I've never baked/pureed chestnuts before. I won't lie telling you it's the easiest and most pleasant thing to do. It isn't. However, it's a really nice addition to my usual butternut squash soup. It's well worth it. And the good news is I did not use all the chestnut puree I made... What could I do with the leftovers? A dessert maybe? Stay tuned.
chestnut butternut squash soup
adapted from everyday greens, p.95-96
copied and pasted from here
6-7 cups of vegetable stock
1 medium butternut squash, about 2 1/2 pounds, chopped, 6 cups
1 tablespoon olive oil
1 tablespoon unsalted butter
1 large yellow onion, coarsely chopped, about 2 cups
salt and pepper
2 teaspoons minced garlic
1/4 cup white wine
Chestnut Puree (next)
10 fresh sage leaves, stacked and thinly sliced, about two teaspoons
1/2 pound vacuum-packed whole chestnuts, about 1 1/2 cups, OR 10 ounces canned whole chestnuts, packed in water, drained and liquid reserved *
* table etc. : i used fresh chestnuts from the farmers market; i followed the tips mentioned in this article from the New York Times to make the chestnuts puree.1 cup vegetable stock or water
salt and pepper
1. Heat vegetable stock to warm. Keep on low heat.
2. Place the squash and 5 cups of stock in a soup pot. Bring to a boil, lower the heat, and simmer until the squash is tender and starting to break apart, about 30 minutes.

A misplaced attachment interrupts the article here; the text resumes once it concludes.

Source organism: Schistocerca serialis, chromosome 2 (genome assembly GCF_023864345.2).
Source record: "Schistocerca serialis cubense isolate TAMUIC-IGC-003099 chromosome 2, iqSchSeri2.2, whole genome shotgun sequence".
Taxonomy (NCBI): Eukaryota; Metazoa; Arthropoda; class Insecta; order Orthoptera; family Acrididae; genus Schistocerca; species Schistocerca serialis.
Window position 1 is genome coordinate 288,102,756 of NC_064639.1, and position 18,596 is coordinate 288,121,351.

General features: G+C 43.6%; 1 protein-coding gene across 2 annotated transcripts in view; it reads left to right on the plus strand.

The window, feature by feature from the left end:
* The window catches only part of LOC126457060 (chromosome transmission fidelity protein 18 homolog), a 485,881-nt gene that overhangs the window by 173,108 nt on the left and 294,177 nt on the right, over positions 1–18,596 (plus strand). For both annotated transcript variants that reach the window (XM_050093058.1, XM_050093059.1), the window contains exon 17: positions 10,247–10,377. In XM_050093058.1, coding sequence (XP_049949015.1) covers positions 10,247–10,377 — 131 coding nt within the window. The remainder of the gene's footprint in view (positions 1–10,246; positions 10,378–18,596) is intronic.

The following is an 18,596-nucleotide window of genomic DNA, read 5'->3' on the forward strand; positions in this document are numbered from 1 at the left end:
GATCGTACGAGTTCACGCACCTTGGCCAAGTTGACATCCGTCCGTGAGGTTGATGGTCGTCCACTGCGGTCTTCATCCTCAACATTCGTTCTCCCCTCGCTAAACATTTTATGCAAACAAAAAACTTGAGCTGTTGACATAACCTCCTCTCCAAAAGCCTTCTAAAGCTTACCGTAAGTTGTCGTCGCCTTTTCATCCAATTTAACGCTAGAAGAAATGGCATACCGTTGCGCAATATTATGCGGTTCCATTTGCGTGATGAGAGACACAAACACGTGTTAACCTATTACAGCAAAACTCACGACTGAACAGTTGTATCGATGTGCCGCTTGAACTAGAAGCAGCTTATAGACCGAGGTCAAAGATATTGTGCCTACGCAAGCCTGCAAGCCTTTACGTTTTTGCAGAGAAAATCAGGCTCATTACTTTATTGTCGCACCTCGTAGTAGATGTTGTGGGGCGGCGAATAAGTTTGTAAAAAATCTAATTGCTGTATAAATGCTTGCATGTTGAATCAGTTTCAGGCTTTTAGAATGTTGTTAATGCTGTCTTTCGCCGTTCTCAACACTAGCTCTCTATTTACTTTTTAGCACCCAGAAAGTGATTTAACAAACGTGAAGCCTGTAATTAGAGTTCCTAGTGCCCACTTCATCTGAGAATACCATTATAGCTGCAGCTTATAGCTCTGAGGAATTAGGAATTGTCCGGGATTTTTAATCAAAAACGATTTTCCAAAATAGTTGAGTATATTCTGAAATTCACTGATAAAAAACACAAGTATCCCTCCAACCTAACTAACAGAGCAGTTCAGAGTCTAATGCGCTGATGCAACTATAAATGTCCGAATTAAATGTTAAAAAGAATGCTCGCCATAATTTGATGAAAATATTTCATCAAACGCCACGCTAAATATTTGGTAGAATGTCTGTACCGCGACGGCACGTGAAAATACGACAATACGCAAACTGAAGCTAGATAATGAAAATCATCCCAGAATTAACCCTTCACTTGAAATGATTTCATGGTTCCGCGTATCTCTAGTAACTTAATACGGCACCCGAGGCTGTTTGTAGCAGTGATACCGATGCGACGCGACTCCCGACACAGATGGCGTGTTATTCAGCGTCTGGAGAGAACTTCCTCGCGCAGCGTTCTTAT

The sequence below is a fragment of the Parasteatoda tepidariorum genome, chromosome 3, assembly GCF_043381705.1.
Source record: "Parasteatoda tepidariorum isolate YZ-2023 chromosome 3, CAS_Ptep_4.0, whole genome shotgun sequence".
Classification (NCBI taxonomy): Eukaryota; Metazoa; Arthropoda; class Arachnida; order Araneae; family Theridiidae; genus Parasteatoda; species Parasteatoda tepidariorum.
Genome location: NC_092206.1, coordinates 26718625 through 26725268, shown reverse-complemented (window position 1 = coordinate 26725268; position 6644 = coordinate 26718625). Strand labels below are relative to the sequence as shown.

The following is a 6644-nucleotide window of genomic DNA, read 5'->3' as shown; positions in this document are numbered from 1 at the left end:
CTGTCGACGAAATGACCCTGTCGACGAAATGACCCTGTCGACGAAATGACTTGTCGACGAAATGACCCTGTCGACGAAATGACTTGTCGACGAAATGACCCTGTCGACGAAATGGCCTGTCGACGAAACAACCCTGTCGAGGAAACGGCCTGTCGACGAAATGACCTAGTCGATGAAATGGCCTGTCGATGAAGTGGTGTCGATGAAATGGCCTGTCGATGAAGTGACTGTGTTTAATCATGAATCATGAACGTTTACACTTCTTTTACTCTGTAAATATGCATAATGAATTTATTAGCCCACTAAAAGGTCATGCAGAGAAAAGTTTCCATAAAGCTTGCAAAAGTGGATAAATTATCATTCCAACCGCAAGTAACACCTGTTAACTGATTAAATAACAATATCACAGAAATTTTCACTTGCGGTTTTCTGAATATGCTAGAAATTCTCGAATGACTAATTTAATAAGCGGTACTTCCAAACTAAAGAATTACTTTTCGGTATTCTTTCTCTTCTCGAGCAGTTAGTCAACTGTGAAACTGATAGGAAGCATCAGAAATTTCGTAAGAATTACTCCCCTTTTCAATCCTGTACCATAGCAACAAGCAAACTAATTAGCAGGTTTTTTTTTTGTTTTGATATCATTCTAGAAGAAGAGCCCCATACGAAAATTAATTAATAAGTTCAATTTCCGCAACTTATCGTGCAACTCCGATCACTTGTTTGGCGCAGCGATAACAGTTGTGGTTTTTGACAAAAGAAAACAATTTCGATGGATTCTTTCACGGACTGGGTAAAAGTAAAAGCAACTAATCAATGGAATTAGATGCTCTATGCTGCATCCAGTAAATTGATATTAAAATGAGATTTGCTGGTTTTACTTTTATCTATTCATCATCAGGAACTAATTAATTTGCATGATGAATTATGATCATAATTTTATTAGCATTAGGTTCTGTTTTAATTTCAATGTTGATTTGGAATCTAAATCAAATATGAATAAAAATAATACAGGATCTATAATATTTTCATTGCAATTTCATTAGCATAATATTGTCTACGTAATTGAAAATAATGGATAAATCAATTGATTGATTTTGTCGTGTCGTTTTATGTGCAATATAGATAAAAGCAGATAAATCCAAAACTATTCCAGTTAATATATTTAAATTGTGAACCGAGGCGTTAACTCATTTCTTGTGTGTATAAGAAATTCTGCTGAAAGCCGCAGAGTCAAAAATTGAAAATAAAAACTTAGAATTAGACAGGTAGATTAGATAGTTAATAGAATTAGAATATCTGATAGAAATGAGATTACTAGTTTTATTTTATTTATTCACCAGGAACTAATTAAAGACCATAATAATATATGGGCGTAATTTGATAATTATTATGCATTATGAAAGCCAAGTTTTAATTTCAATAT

3. Heat the oil and butter in a sauté pan and add the onion, 1/4 teaspoon salt, and a pinch of pepper. cook over medium heat until the onions soften, about 5 minutes. Add the garlic and cook 1 minute more. Pour in the wine and cook until the pan is nearly dry, about 3 minutes.
4. Make the Chestnut Puree and reserve 1/2 cup for the garnish. Add the remaining puree to the squash, along with the onions and a pinch of salt. Cook together over low heat for 15-20 minutes. 5. Place in a blender and puree until smooth, adding stock as needed. Adjust the seasoning with salt and pepper. Garnish each serving with a swirl of the reserved Chestnut Puree and spring with sage.
1. If using vacuum-packed chestnuts, place them in a small saucepan with stock or water and bring to a boil. Lower the heat, cover the pan and simmer until soft, about 20 minutes. Puree in a food processor or blender until smooth, adding stock or water as needed to thin, and season to taste with salt and pepper.
2. If you’re using canned chestnuts, they won’t need to be cooked. Combine the chestnuts with 3/4 cup of their liquid in a small food processor or blender and puree until smooth. Save the remaining liquid to add to the puree if it needs to be thinned. Season with salt and pepper to taste. Makes about 1 1/2 cups.
+ table etc.: 3. If you’re using fresh chestnuts : follow the article mentioned above